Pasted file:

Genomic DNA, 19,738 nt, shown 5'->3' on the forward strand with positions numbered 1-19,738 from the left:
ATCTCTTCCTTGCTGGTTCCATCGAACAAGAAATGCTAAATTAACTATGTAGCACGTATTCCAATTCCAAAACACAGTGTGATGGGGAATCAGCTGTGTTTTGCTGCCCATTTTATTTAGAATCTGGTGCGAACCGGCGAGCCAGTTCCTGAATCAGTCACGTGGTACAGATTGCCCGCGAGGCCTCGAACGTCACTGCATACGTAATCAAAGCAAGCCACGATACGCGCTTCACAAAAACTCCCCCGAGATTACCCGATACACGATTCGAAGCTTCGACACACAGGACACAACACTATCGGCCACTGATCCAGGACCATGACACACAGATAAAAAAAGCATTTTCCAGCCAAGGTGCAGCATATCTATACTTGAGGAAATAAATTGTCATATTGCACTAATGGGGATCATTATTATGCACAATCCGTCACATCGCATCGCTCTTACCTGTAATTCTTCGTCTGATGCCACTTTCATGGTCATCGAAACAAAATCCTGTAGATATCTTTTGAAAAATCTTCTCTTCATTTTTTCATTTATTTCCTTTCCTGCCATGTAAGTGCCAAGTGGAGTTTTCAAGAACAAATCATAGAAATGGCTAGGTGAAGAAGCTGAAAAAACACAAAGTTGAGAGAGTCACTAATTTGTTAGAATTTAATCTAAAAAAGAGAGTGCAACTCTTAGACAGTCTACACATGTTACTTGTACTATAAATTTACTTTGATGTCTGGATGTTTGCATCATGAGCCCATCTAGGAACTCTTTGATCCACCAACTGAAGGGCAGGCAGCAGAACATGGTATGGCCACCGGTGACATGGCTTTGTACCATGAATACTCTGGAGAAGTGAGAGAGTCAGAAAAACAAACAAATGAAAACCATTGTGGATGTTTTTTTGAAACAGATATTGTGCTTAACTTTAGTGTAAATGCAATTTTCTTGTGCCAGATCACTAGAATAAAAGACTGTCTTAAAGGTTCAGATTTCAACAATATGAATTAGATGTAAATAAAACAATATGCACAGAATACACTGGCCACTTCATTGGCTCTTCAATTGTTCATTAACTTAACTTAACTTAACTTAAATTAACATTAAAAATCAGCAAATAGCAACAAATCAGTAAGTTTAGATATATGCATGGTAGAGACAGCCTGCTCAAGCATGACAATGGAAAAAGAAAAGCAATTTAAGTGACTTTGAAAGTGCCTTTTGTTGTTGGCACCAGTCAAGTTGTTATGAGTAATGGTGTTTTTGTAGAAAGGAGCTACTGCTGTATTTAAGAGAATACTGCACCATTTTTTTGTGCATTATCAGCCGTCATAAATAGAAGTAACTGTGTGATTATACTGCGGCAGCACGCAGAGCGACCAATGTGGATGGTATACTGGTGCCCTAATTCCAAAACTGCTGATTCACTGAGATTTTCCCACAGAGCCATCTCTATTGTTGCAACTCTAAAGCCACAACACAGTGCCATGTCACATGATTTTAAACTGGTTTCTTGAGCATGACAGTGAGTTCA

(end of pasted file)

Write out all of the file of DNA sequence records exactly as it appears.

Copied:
Genomic DNA, 19,738 nt, shown 5'->3' on the forward strand with positions numbered 1-19,738 from the left:
ATCTCTTCCTTGCTGGTTCCATCGAACAAGAAATGCTAAATTAACTATGTAGCACGTATTCCAATTCCAAAACACAGTGTGATGGGGAATCAGCTGTGTTTTGCTGCCCATTTTATTTAGAATCTGGTGCGAACCGGCGAGCCAGTTCCTGAATCAGTCACGTGGTACAGATTGCCCGCGAGGCCTCGAACGTCACTGCATACGTAATCAAAGCAAGCCACGATACGCGCTTCACAAAAACTCCCCCGAGATTACCCGATACACGATTCGAAGCTTCGACACACAGGACACAACACTATCGGCCACTGATCCAGGACCATGACACACAGATAAAAAAAGCATTTTCCAGCCAAGGTGCAGCATATCTATACTTGAGGAAATAAATTGTCATATTGCACTAATGGGGATCATTATTATGCACAATCCGTCACATCGCATCGCTCTTACCTGTAATTCTTCGTCTGATGCCACTTTCATGGTCATCGAAACAAAATCCTGTAGATATCTTTTGAAAAATCTTCTCTTCATTTTTTCATTTATTTCCTTTCCTGCCATGTAAGTGCCAAGTGGAGTTTTCAAGAACAAATCATAGAAATGGCTAGGTGAAGAAGCTGAAAAAACACAAAGTTGAGAGAGTCACTAATTTGTTAGAATTTAATCTAAAAAAGAGAGTGCAACTCTTAGACAGTCTACACATGTTACTTGTACTATAAATTTACTTTGATGTCTGGATGTTTGCATCATGAGCCCATCTAGGAACTCTTTGATCCACCAACTGAAGGGCAGGCAGCAGAACATGGTATGGCCACCGGTGACATGGCTTTGTACCATGAATACTCTGGAGAAGTGAGAGAGTCAGAAAAACAAACAAATGAAAACCATTGTGGATGTTTTTTTGAAACAGATATTGTGCTTAACTTTAGTGTAAATGCAATTTTCTTGTGCCAGATCACTAGAATAAAAGACTGTCTTAAAGGTTCAGATTTCAACAATATGAATTAGATGTAAATAAAACAATATGCACAGAATACACTGGCCACTTCATTGGCTCTTCAATTGTTCATTAACTTAACTTAACTTAACTTAAATTAACATTAAAAATCAGCAAATAGCAACAAATCAGTAAGTTTAGATATATGCATGGTAGAGACAGCCTGCTCAAGCATGACAATGGAAAAAGAAAAGCAATTTAAGTGACTTTGAAAGTGCCTTTTGTTGTTGGCACCAGTCAAGTTGTTATGAGTAATGGTGTTTTTGTAGAAAGGAGCTACTGCTGTATTTAAGAGAATACTGCACCATTTTTTTGTGCATTATCAGCCGTCATAAATAGAAGTAACTGTGTGATTATACTGCGGCAGCACGCAGAGCGACCAATGTGGATGGTATACTGGTGCCCTAATTCCAAAACTGCTGATTCACTGAGATTTTCCCACAGAGCCATCTCTATTGTTGCAACTCTAAAGCCACAACACAGTGCCATGTCACATGATTTTAAACTGGTTTCTTGAGCATGACAGTGAGTTCA